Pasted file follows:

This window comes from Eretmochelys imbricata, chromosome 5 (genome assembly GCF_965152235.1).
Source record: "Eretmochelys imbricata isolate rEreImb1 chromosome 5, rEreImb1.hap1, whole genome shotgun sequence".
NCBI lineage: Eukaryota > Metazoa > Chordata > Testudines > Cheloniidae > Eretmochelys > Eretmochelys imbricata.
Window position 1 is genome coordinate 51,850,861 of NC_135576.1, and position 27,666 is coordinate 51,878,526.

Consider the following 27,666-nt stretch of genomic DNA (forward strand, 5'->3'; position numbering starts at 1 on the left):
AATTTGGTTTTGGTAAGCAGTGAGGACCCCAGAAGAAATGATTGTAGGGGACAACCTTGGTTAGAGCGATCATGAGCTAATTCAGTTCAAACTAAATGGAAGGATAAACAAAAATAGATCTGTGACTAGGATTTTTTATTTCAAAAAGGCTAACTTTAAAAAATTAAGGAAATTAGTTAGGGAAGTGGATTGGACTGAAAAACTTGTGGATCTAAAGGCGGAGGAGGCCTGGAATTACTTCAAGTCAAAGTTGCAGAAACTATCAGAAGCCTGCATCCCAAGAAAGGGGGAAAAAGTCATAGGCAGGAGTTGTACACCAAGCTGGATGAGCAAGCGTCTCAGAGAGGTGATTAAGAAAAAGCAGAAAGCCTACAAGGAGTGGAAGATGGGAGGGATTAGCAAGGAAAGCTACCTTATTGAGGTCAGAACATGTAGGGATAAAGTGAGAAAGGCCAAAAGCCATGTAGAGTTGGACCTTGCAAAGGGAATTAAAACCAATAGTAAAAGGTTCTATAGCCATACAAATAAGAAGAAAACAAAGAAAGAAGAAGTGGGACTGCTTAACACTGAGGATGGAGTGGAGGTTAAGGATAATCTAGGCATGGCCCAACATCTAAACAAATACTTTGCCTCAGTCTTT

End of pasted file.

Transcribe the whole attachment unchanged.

This window comes from Eretmochelys imbricata, chromosome 5 (genome assembly GCF_965152235.1).
Source record: "Eretmochelys imbricata isolate rEreImb1 chromosome 5, rEreImb1.hap1, whole genome shotgun sequence".
NCBI lineage: Eukaryota > Metazoa > Chordata > Testudines > Cheloniidae > Eretmochelys > Eretmochelys imbricata.
Window position 1 is genome coordinate 51,850,861 of NC_135576.1, and position 27,666 is coordinate 51,878,526.

Consider the following 27,666-nt stretch of genomic DNA (forward strand, 5'->3'; position numbering starts at 1 on the left):
AATTTGGTTTTGGTAAGCAGTGAGGACCCCAGAAGAAATGATTGTAGGGGACAACCTTGGTTAGAGCGATCATGAGCTAATTCAGTTCAAACTAAATGGAAGGATAAACAAAAATAGATCTGTGACTAGGATTTTTTATTTCAAAAAGGCTAACTTTAAAAAATTAAGGAAATTAGTTAGGGAAGTGGATTGGACTGAAAAACTTGTGGATCTAAAGGCGGAGGAGGCCTGGAATTACTTCAAGTCAAAGTTGCAGAAACTATCAGAAGCCTGCATCCCAAGAAAGGGGGAAAAAGTCATAGGCAGGAGTTGTACACCAAGCTGGATGAGCAAGCGTCTCAGAGAGGTGATTAAGAAAAAGCAGAAAGCCTACAAGGAGTGGAAGATGGGAGGGATTAGCAAGGAAAGCTACCTTATTGAGGTCAGAACATGTAGGGATAAAGTGAGAAAGGCCAAAAGCCATGTAGAGTTGGACCTTGCAAAGGGAATTAAAACCAATAGTAAAAGGTTCTATAGCCATACAAATAAGAAGAAAACAAAGAAAGAAGAAGTGGGACTGCTTAACACTGAGGATGGAGTGGAGGTTAAGGATAATCTAGGCATGGCCCAACATCTAAACAAATACTTTGCCTCAGTCTTT